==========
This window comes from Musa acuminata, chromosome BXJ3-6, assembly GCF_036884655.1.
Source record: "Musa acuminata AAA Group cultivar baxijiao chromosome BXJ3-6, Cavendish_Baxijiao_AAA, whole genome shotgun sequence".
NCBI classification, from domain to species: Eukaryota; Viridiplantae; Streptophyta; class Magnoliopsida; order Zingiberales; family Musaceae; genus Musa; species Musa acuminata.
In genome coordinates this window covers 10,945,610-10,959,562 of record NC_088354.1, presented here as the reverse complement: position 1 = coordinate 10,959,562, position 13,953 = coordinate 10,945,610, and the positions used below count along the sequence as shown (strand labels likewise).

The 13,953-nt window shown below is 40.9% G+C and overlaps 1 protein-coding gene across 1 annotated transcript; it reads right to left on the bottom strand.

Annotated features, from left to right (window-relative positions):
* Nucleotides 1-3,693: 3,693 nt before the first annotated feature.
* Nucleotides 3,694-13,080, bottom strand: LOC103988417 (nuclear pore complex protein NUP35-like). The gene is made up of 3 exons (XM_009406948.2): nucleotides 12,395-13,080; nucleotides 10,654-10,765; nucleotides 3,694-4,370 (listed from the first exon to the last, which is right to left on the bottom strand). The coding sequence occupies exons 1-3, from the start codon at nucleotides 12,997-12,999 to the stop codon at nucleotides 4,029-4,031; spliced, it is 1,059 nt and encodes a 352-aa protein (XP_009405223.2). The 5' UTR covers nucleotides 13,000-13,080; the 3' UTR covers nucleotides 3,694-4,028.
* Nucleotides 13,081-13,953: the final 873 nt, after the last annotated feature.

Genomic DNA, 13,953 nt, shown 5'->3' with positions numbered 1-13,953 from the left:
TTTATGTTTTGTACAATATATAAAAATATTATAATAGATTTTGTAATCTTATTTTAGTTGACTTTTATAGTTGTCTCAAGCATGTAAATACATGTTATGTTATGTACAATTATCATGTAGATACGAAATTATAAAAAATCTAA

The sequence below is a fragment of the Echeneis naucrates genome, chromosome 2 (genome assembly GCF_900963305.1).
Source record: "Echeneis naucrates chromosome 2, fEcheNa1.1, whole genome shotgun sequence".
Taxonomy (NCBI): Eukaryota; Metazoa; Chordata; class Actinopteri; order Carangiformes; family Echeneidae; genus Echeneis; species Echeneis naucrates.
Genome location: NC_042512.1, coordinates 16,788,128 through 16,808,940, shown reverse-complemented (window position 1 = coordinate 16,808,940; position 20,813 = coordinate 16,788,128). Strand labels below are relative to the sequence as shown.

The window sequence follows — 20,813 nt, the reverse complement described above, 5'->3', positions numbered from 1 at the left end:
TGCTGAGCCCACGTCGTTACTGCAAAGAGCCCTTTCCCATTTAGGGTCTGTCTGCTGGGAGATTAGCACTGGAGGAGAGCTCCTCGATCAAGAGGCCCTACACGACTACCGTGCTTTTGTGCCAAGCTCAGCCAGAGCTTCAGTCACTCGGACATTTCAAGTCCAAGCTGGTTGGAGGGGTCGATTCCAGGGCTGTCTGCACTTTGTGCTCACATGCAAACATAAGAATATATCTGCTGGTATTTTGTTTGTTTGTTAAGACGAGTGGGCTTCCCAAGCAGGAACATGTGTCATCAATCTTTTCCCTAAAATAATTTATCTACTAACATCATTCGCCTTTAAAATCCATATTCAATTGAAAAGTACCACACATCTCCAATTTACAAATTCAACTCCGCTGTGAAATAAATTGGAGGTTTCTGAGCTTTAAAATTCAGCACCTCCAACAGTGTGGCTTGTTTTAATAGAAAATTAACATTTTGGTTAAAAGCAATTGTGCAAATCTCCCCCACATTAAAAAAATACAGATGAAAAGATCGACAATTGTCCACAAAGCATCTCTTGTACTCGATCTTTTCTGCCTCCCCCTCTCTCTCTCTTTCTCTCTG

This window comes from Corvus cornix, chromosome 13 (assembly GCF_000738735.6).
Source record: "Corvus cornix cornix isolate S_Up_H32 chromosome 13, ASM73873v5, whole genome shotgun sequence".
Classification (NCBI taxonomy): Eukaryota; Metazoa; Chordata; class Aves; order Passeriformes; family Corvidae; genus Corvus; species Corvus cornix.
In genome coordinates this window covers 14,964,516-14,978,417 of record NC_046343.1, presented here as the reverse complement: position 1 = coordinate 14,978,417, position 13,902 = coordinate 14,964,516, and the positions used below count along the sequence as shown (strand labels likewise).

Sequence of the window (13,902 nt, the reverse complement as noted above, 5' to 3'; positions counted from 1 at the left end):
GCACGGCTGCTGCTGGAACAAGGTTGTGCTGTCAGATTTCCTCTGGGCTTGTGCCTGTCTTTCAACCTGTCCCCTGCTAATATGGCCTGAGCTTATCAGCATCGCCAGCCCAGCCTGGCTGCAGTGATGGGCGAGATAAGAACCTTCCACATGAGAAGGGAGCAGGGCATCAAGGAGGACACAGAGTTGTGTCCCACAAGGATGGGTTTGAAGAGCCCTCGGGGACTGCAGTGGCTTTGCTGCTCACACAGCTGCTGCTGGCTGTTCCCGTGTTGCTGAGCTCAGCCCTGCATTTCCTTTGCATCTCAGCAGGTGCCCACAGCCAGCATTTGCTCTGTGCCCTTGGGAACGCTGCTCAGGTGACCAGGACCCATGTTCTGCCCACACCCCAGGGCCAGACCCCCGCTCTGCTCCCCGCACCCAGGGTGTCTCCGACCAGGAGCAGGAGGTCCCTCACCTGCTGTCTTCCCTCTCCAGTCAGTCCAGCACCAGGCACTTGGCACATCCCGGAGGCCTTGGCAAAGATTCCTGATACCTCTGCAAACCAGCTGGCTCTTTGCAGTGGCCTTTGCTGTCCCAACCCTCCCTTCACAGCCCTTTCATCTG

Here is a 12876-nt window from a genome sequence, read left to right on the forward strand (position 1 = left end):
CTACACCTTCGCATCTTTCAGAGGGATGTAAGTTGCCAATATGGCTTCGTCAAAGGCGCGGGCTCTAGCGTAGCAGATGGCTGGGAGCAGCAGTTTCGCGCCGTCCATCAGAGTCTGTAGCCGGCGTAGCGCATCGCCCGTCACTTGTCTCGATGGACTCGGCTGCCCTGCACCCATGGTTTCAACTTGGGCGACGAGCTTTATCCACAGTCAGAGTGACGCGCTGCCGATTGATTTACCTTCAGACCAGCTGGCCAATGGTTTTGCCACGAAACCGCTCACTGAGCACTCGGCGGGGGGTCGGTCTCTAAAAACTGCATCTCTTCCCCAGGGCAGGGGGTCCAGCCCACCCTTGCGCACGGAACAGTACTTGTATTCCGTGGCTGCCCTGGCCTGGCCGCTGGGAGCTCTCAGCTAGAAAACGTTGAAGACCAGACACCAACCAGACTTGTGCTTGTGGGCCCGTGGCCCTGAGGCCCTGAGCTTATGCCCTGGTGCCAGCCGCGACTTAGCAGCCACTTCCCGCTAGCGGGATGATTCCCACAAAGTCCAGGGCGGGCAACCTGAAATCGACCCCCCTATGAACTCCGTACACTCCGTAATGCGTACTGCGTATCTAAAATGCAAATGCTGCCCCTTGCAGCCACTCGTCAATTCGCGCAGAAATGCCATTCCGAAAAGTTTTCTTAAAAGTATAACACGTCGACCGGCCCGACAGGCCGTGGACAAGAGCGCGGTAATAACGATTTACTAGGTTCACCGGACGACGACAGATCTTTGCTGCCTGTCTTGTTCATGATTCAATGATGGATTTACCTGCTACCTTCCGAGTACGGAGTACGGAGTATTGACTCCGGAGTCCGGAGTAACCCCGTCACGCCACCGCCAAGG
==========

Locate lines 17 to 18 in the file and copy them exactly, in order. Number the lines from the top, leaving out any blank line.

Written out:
TGCTGAGCCCACGTCGTTACTGCAAAGAGCCCTTTCCCATTTAGGGTCTGTCTGCTGGGAGATTAGCACTGGAGGAGAGCTCCTCGATCAAGAGGCCCTACACGACTACCGTGCTTTTGTGCCAAGCTCAGCCAGAGCTTCAGTCACTCGGACATTTCAAGTCCAAGCTGGTTGGAGGGGTCGATTCCAGGGCTGTCTGCACTTTGTGCTCACATGCAAACATAAGAATATATCTGCTGGTATTTTGTTTGTTTGTTAAGACGAGTGGGCTTCCCAAGCAGGAACATGTGTCATCAATCTTTTCCCTAAAATAATTTATCTACTAACATCATTCGCCTTTAAAATCCATATTCAATTGAAAAGTACCACACATCTCCAATTTACAAATTCAACTCCGCTGTGAAATAAATTGGAGGTTTCTGAGCTTTAAAATTCAGCACCTCCAACAGTGTGGCTTGTTTTAATAGAAAATTAACATTTTGGTTAAAAGCAATTGTGCAAATCTCCCCCACATTAAAAAAATACAGATGAAAAGATCGACAATTGTCCACAAAGCATCTCTTGTACTCGATCTTTTCTGCCTCCCCCTCTCTCTCTCTTTCTCTCTG

This window comes from Corvus cornix, chromosome 13 (assembly GCF_000738735.6).